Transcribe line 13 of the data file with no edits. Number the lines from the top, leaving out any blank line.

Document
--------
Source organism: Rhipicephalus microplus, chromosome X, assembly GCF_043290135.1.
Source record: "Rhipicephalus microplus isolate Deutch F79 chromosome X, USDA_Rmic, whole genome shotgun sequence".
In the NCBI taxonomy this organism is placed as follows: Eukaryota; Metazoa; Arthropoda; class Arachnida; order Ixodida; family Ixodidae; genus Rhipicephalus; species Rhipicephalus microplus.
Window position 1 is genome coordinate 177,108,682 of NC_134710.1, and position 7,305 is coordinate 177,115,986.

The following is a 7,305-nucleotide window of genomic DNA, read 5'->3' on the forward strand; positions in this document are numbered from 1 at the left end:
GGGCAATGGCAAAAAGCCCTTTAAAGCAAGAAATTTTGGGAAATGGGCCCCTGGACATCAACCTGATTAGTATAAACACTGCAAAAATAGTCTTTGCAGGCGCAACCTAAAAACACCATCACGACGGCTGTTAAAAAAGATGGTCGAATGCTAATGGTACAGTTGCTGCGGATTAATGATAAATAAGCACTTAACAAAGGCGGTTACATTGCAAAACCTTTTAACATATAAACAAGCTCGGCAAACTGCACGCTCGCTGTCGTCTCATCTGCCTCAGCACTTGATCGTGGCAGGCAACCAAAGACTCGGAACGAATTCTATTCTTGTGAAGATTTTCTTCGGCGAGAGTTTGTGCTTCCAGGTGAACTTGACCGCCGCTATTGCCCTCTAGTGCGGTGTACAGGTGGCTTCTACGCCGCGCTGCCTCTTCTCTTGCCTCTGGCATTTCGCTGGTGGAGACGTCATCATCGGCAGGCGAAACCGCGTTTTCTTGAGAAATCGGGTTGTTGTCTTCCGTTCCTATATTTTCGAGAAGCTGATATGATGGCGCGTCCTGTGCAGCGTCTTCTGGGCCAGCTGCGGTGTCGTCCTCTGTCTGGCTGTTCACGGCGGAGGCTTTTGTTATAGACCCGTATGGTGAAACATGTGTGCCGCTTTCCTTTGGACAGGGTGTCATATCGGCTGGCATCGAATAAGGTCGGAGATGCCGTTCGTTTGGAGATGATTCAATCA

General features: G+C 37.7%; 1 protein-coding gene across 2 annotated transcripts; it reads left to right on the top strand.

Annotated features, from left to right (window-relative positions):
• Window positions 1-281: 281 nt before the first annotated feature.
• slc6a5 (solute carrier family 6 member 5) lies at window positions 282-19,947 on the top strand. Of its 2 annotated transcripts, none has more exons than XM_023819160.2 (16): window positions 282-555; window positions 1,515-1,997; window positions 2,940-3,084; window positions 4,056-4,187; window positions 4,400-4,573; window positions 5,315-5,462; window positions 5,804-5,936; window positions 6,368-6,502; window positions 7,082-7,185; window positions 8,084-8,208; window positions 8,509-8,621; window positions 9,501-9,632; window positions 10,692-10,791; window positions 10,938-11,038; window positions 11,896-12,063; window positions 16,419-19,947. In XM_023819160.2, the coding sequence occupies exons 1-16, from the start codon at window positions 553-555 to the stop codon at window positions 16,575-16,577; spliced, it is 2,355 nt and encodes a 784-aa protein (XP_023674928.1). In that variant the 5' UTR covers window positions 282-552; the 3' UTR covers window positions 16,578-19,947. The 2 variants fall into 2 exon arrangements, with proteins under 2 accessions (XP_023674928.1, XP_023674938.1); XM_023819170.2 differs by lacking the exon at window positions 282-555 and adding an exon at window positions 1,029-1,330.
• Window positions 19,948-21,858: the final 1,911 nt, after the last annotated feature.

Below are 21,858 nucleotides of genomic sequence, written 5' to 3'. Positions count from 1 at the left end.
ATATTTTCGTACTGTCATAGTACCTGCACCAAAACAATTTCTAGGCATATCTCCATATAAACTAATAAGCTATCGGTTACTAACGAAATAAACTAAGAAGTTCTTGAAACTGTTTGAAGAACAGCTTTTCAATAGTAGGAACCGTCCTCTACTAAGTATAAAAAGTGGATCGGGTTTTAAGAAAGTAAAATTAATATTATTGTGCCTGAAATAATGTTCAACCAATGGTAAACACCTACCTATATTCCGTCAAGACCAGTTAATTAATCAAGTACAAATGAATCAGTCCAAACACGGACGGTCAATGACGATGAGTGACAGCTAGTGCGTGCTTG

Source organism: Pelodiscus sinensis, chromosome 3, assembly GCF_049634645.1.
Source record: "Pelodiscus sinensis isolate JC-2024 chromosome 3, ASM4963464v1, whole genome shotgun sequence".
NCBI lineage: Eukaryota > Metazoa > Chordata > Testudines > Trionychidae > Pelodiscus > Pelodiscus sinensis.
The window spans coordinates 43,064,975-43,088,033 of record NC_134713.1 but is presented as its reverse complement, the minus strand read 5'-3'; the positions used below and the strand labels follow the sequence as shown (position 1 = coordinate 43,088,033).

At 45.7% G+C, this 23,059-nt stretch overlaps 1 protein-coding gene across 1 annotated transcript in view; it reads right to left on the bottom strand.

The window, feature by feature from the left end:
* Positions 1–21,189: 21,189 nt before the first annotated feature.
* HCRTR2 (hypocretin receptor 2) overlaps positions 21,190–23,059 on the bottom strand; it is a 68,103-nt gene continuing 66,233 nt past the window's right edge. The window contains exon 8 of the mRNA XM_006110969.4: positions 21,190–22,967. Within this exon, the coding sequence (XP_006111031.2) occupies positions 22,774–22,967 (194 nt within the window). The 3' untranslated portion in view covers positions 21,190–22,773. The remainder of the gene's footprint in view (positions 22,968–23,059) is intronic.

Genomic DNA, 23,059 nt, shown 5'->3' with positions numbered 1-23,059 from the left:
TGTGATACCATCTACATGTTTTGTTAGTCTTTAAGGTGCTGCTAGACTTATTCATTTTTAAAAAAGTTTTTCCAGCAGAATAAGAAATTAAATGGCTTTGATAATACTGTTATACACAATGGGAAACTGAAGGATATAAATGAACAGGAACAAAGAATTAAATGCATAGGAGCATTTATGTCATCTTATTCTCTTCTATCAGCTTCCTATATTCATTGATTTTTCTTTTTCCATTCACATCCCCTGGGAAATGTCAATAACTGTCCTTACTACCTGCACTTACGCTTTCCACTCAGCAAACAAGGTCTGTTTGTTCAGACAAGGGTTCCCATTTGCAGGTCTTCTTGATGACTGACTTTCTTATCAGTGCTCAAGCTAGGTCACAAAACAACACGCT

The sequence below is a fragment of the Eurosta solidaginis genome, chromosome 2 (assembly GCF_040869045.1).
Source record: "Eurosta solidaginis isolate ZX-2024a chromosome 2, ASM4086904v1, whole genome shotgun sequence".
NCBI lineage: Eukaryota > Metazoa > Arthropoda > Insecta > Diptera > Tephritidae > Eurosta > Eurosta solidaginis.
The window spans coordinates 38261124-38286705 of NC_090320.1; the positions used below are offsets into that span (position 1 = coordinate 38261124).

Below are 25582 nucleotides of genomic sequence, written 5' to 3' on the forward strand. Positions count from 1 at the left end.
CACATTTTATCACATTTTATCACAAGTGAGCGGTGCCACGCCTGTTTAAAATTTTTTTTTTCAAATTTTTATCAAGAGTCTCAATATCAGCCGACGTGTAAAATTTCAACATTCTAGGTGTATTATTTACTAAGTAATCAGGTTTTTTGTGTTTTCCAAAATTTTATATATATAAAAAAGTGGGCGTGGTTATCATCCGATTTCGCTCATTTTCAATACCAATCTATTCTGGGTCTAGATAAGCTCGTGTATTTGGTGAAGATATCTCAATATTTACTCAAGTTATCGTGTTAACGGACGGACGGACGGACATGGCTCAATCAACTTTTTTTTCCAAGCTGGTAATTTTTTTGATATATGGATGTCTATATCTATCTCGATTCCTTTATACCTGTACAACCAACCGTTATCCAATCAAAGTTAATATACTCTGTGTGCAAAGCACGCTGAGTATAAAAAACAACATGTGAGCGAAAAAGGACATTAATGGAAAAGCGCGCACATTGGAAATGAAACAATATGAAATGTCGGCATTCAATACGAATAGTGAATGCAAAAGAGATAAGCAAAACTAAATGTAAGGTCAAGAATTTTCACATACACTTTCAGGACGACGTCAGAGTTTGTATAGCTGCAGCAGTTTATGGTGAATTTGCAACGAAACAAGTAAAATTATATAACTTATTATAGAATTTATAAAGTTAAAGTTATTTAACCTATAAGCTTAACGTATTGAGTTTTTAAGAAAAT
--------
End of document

ATATTTTCGTACTGTCATAGTACCTGCACCAAAACAATTTCTAGGCATATCTCCATATAAACTAATAAGCTATCGGTTACTAACGAAATAAACTAAGAAGTTCTTGAAACTGTTTGAAGAACAGCTTTTCAATAGTAGGAACCGTCCTCTACTAAGTATAAAAAGTGGATCGGGTTTTAAGAAAGTAAAATTAATATTATTGTGCCTGAAATAATGTTCAACCAATGGTAAACACCTACCTATATTCCGTCAAGACCAGTTAATTAATCAAGTACAAATGAATCAGTCCAAACACGGACGGTCAATGACGATGAGTGACAGCTAGTGCGTGCTTG